Cincinnati Art Carved Cabinet
American (Cincinnati), ca 1860s. A Cincinnati art-carved cabinet in walnut with oak secondary, carved by Henry Lindley Fry (1807-1895) and William Henry Fry (1830-1929), the upper case having a projecting cornice, two beveled glass doors opening to reveal three adjustable shelves, over a lower case with one dovetailed drawer, raised on cabriole legs and lion’s-paw feet. The whole with hand-carved decorations of grapes, grapevines and grape leaves, stylized rosettes, leaves and two figural heads; ht. 89.5, wd. 55, dp. 26 in.
This exquisite and monumental cabinet descended in the family of Patrick M. Flannery, a prominent attorney in Covington, Kentucky. Flannery acquired the cabinet (and two other Fry-carved pieces of furniture) from the estate of United States Senator Richard P. Ernst (1858-1934) when he purchased Ernst’s home at 405 Garrard Street in Covington in 1937. From 1954 until recently the cabinet was a striking presence at the Flannery home on Riverside Drive in Covington.
The cabinet was most certainly carved by Henry L. Fry and his son William H. Fry, who through their work and teaching were instrumental in launching one of the most important manifestations of the Aesthetic movement in the United States, the Cincinnati art-carved furniture movement.
The abundance of skillfully carved naturalistic motifs and the eclectic Italianate style of the piece closely resemble the work of the Frys. Additionally, the overall decorative treatment of the cabinet has distinct links to the eminent Longworth family of Cincinnati, a family who was partly responsible for the success of the Frys’ carving business.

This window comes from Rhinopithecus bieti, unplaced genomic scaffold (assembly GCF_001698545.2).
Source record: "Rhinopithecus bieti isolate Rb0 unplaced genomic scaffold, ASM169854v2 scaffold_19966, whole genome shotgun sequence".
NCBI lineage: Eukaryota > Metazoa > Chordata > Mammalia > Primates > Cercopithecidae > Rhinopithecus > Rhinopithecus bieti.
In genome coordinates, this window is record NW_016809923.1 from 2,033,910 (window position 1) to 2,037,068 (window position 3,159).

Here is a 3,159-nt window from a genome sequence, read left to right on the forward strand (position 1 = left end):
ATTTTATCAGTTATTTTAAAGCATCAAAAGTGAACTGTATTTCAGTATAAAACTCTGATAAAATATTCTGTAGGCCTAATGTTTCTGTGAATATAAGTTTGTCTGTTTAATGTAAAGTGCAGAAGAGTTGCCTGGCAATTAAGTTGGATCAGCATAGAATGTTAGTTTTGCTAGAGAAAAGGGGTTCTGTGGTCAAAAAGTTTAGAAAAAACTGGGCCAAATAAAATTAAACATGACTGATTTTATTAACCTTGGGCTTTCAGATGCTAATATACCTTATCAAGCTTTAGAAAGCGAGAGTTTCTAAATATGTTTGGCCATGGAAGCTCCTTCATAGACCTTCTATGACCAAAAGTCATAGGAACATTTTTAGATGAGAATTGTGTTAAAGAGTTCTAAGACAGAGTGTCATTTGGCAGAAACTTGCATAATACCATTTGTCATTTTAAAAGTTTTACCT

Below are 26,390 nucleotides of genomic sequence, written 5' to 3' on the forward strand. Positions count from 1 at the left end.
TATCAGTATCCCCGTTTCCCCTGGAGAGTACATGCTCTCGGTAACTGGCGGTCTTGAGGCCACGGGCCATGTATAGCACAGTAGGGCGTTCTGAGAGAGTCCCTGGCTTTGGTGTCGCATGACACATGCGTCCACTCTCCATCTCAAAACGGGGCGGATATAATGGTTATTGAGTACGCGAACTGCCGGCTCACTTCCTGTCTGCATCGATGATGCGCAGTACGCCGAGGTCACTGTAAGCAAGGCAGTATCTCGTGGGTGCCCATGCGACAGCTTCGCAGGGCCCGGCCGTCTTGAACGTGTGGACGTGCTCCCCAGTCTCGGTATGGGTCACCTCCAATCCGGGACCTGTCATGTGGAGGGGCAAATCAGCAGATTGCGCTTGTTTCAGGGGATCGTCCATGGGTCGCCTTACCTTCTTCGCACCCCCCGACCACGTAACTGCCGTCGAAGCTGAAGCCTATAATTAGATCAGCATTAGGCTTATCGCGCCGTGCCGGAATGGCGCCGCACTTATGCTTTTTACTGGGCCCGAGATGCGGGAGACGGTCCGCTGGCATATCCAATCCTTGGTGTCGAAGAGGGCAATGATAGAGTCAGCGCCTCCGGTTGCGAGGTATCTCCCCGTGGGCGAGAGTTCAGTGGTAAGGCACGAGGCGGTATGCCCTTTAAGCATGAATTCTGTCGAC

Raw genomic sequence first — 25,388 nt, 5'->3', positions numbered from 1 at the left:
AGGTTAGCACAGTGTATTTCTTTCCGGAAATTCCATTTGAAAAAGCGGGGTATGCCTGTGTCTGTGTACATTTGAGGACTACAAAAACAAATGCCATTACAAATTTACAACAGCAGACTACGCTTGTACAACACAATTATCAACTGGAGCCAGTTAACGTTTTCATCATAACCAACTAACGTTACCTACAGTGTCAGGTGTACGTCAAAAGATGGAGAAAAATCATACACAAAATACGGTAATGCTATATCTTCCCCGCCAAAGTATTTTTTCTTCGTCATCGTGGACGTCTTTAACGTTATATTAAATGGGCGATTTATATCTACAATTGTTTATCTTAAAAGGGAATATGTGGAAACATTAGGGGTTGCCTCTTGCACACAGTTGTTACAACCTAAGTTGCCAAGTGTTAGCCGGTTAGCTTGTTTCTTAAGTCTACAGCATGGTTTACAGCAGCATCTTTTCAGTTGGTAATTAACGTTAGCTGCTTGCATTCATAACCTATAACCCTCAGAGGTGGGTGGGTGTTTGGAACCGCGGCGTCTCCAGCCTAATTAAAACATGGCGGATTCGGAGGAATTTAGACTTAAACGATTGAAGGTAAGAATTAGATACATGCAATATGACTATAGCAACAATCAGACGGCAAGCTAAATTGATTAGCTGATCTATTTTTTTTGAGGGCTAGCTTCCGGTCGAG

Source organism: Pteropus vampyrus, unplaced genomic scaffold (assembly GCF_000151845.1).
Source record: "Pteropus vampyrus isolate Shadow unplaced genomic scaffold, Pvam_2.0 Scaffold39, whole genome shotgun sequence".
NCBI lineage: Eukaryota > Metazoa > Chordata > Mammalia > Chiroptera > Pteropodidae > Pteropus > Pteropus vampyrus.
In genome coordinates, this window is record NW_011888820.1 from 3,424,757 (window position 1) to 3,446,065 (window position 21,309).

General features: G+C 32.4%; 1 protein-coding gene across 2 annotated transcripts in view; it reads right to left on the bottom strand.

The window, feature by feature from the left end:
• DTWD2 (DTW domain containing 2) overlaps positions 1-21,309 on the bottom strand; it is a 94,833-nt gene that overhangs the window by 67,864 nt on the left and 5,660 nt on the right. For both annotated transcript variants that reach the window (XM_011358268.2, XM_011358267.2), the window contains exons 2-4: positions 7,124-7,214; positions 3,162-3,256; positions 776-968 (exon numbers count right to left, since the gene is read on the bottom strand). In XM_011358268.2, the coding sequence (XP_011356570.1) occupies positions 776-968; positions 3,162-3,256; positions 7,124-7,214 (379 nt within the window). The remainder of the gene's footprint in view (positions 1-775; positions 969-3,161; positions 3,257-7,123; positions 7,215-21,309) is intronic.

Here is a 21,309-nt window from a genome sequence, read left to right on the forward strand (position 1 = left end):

The Frys were originally from Bath, England, where Henry completed an apprenticeship in carving. He maintained a business as a cabinet carver in Cheltenham, England in the late 1830s and 1840s. Fry was a highly accomplished craftsman, adept at carving in a multitude of styles and woods. He specialized in large domestic and ecclesiastical furnishings and was fluent in the fashionable styles of the period, such as Gothic revival, Elizabethan, Italianate, and Renaissance revival. Eventually, he taught his son William the art of carving.
Henry and William immigrated to the United States in 1849. By way of New Orleans, they arrived in Cincinnati in 1851. By the 1850s, Cincinnati, with its rapidly growing population and wealth, supported the endeavors of numerous craftsmen including silversmiths and furniture manufacturers. The city had become one of the most important centers in the United States for the production of furniture. It was in this booming industrial city that the Frys established a woodcarving studio, and soon gained local and national recognition for their work.
One of the Frys’ most important patrons was the prominent Cincinnatian Joseph Longworth. In the late 1850s, the Frys carved the interior of Rookwood, Longworth’s country villa, which included an exquisite mantel, now in the collections of the Cincinnati Art Museum.
Henry Fry wrote about the project,
“Our Work in Mr. Longworth’s house is pretty well known, as while we were working on the premises he brought us many visitors. He gave us a carte blanche to do what we thought best. Certainly we tried and the public has given us the credit of doing it.”